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Last Updated on January 14, 2022, by eNotes Editorial. Word Count: 997

Topic #1

Illustrate how Meursault’s indifferent attitude and moral ambiguity is fundamentally at odds with society’s expectations of how a person should think and behave.


I. Thesis Statement: In The Stranger, society views Meursault as a cold-hearted killer and a moral “blank.” It categorizes him as dangerous and evil because Meursault refuses to conform to society’s accepted standards of behavior.

II. Meursault’s attitude and behavior
A. At his mother’s vigil and the funeral
1. Meursault remains unemotional and detached
2. Doesn’t want to see his mother’s body
3. Drinks coffee and chats during the vigil
4. Offers no expression of comfort, or grief to his mother’s close friend, Thomas Perez
5. Doesn’t cry at the funeral
B. Relationship with Marie after the funeral
1. Marie’s reaction to Meursault when she learns about his mother
2. Meursault’s activities the day after his mother’s funeral
a. Swims with Marie
b. Goes out on a date and begins an affair with Marie
C. Friendship with Raymond and agreement to write the letter
1. Meursault never questions morality of writing such a letter
2. Society’s view of a man like Raymond and Meursault’s association with him
D. Murder of the Arab and reasons for pulling the trigger
1. Meursault shoots once, then fires four more times
2. Meursault’s bizarre explanation about “the sun”
E. No apparent remorse for crime
1. Inability to ever feel regret about anything
F. Meursault doesn’t believe in God

III. How society views Meursault
A. Behavior at the funeral is repugnant to many
B. Starts affair with Marie the day after the funeral
1. Meursault enjoys himself, even though his mother has just died
C. Why is Meursault Raymond’s friend?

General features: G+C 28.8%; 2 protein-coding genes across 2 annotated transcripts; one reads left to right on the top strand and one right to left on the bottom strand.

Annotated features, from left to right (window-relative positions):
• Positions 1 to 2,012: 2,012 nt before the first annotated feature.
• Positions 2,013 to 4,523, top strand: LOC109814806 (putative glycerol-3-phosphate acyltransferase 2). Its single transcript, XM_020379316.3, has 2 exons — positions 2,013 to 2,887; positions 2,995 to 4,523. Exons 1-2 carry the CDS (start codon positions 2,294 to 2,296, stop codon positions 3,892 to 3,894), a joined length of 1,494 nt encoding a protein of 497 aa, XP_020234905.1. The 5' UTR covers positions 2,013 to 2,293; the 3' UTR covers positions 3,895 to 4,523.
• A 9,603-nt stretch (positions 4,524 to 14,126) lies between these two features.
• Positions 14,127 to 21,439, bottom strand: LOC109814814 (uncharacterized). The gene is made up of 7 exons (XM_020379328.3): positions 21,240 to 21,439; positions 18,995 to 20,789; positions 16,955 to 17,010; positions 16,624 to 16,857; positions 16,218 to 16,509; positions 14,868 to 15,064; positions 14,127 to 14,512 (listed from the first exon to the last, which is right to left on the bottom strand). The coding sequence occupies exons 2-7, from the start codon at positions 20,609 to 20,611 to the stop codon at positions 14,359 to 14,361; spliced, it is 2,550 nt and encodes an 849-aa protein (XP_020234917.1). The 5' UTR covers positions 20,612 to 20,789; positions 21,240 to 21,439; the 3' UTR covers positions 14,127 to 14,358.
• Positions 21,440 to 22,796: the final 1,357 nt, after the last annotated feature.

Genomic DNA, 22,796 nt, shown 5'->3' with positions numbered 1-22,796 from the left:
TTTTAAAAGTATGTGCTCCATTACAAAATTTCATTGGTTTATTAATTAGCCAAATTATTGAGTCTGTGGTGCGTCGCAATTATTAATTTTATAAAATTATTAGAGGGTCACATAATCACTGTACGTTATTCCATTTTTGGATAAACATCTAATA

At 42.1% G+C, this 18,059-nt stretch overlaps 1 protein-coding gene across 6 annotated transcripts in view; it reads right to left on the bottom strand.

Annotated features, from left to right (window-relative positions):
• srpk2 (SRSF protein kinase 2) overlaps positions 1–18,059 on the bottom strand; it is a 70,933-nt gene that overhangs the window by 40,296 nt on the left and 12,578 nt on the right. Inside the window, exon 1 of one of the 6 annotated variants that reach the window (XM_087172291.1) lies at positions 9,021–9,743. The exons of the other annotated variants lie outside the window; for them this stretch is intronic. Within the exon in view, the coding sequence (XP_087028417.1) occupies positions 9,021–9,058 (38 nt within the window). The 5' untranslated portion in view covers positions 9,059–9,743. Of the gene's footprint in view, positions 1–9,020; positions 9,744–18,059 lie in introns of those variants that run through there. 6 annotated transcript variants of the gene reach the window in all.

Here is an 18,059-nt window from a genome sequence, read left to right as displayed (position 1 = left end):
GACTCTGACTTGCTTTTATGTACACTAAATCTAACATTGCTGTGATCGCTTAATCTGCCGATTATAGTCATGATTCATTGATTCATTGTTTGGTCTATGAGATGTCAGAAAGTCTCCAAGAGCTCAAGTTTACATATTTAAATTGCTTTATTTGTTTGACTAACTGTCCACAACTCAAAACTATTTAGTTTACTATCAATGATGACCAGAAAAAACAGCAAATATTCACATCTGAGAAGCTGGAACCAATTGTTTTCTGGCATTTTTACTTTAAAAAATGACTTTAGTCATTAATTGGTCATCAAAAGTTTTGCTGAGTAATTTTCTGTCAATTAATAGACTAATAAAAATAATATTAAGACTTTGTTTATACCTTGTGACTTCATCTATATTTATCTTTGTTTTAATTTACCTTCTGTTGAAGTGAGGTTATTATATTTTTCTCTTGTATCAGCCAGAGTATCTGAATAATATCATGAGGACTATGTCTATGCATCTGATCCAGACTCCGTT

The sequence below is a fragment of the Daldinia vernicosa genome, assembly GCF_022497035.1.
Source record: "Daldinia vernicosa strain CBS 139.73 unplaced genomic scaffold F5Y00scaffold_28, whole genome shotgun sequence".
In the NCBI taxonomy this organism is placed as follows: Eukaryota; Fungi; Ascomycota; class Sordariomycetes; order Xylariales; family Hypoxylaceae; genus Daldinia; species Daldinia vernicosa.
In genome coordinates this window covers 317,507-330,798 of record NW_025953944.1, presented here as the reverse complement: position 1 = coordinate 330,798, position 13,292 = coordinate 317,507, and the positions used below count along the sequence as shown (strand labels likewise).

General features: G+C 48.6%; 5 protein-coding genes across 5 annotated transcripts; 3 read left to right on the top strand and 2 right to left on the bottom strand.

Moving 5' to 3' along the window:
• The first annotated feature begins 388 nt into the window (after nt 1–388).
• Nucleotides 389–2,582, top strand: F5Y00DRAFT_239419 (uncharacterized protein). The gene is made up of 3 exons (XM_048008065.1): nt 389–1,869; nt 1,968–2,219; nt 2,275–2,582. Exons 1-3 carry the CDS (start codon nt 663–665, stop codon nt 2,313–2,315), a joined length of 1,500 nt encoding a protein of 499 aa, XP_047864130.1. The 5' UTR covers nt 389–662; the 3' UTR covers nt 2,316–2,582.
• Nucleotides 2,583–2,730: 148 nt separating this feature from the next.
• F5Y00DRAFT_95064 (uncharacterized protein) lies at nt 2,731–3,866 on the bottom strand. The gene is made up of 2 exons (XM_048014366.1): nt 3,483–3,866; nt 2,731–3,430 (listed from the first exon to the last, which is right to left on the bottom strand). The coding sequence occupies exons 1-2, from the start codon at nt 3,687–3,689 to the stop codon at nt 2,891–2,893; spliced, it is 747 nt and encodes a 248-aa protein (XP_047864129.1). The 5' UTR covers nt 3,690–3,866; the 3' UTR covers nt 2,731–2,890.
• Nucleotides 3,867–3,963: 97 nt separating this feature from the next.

1. Raymond has a bad reputation
2. Meursault must be involved with Raymond in some type of criminal activity
D. Why does Meursault murder the Arab?
1. No one understands Meursault’s explanation about the sun
2. Must be part of suspected criminal activity
3. Meursault “murdered” his mother by putting her in a nursing home. His crime is even worse than the parricide case
4. Therefore, Meursault is capable of anything
E. Refusal to believe in God proof of Meursault’s immorality
1. The magistrate’s appeal to Meursault with the crucifix
2. Meursault’s honesty interpreted as immorality
3. Meursault’s rejection of the chaplain and everything he represents

IV. Meursault’s understanding of himself and his actions
A. Alone in his cell, awaiting his execution, Meursault understands the significance of his behavior and crime
1. Final rejection of society and its attitude towards him

Topic #2

Discuss Meursault’s reaction to the sun and its effect on his mood and behavior.


I. Thesis Statement: Meursault behaves as if he were an element of nature, influenced by the sun, and not responsible for his actions.

II. Meursault and the sun
A. Meursault reacts to the sun and heat at his mother’s funeral
1. Reaction to sun supersedes other emotional reactions
2. This reaction misinterpreted by society which expects Meursault to behave in a conventional manner
B. Enjoying the sun with Marie while swimming